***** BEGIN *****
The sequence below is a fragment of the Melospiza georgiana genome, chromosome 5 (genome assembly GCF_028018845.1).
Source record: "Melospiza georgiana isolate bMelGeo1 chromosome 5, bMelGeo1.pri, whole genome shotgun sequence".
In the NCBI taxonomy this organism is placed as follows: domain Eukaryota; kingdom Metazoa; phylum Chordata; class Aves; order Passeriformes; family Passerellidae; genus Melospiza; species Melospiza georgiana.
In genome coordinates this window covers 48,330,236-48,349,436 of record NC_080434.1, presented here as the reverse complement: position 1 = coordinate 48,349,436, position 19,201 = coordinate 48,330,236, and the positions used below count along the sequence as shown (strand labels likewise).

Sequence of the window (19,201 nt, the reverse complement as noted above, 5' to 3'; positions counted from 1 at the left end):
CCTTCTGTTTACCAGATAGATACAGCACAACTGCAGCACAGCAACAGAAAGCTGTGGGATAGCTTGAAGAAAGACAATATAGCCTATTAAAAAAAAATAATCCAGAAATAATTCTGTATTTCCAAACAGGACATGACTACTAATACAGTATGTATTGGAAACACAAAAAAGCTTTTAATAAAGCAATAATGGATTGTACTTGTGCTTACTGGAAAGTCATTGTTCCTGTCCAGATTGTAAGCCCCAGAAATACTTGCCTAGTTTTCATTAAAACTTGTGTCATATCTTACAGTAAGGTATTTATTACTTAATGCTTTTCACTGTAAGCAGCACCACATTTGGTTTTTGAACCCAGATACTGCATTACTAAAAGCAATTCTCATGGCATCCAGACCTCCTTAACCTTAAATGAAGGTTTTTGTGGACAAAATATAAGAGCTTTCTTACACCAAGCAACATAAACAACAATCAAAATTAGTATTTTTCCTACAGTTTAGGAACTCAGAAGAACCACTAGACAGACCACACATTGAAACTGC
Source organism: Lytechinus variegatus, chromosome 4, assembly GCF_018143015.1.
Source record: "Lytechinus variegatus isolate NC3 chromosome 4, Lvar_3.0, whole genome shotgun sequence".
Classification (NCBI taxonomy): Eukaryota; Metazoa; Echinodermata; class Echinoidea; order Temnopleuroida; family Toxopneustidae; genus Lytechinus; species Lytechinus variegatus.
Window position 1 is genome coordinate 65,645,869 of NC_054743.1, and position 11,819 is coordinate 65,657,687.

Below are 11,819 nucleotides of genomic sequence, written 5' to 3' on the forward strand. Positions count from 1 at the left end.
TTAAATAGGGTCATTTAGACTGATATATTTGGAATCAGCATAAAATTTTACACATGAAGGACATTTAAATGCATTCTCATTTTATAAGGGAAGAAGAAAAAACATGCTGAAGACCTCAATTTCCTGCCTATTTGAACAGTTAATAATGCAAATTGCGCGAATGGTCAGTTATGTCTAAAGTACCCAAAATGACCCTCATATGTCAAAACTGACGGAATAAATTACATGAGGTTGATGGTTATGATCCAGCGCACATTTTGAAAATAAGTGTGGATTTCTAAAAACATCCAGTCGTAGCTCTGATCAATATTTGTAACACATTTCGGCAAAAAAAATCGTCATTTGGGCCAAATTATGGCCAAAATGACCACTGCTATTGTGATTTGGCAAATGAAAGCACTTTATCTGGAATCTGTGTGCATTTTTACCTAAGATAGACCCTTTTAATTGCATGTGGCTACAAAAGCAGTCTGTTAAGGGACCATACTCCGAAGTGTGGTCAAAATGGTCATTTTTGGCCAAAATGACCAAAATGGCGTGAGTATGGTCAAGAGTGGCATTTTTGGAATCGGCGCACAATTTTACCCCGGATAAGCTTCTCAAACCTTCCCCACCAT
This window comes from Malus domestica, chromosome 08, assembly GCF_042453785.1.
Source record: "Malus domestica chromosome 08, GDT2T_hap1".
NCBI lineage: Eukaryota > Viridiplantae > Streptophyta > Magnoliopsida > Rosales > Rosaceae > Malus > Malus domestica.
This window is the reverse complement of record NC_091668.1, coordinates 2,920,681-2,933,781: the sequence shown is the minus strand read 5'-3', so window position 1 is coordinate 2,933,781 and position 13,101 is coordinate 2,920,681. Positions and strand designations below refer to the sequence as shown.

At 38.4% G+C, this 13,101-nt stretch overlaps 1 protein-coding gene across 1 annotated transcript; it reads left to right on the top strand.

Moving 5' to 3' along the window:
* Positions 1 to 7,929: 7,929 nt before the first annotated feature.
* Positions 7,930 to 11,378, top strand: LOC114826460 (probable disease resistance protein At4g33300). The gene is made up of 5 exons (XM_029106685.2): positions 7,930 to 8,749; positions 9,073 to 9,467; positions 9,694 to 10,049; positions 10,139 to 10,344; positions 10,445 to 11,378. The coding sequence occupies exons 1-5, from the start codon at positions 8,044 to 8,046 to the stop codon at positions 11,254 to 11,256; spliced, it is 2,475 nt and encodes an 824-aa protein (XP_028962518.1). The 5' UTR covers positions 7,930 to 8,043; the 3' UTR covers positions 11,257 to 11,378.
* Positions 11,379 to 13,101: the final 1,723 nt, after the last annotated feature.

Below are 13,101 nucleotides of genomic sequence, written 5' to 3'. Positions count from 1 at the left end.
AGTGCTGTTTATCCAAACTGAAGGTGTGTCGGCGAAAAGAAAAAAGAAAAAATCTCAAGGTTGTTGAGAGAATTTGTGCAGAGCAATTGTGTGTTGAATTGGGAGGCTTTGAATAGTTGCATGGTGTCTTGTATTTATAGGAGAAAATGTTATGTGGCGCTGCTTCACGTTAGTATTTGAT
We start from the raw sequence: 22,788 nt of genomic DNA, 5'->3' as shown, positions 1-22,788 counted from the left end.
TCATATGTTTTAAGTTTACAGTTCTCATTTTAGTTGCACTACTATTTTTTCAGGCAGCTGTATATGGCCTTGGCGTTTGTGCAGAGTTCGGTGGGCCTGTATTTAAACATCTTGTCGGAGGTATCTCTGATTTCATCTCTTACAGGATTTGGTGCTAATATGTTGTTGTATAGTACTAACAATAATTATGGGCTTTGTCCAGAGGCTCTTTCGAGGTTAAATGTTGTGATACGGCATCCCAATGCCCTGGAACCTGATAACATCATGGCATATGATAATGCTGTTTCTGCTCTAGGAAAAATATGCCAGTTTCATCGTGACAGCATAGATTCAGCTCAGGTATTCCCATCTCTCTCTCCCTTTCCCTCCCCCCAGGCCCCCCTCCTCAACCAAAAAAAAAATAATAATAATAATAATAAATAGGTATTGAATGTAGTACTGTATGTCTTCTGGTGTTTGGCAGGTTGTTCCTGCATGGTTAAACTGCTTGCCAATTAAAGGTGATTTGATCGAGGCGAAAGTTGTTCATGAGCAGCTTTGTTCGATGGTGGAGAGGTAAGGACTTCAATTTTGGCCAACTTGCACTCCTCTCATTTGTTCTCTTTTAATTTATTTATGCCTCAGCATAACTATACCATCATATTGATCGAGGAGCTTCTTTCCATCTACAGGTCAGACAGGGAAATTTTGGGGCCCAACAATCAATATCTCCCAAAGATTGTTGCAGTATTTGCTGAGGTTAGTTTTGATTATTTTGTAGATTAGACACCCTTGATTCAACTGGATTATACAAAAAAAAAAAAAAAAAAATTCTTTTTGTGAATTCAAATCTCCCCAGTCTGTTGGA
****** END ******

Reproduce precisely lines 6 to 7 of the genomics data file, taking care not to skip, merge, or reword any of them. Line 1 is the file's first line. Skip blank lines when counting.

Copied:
CCTTCTGTTTACCAGATAGATACAGCACAACTGCAGCACAGCAACAGAAAGCTGTGGGATAGCTTGAAGAAAGACAATATAGCCTATTAAAAAAAAATAATCCAGAAATAATTCTGTATTTCCAAACAGGACATGACTACTAATACAGTATGTATTGGAAACACAAAAAAGCTTTTAATAAAGCAATAATGGATTGTACTTGTGCTTACTGGAAAGTCATTGTTCCTGTCCAGATTGTAAGCCCCAGAAATACTTGCCTAGTTTTCATTAAAACTTGTGTCATATCTTACAGTAAGGTATTTATTACTTAATGCTTTTCACTGTAAGCAGCACCACATTTGGTTTTTGAACCCAGATACTGCATTACTAAAAGCAATTCTCATGGCATCCAGACCTCCTTAACCTTAAATGAAGGTTTTTGTGGACAAAATATAAGAGCTTTCTTACACCAAGCAACATAAACAACAATCAAAATTAGTATTTTTCCTACAGTTTAGGAACTCAGAAGAACCACTAGACAGACCACACATTGAAACTGC
Source organism: Lytechinus variegatus, chromosome 4, assembly GCF_018143015.1.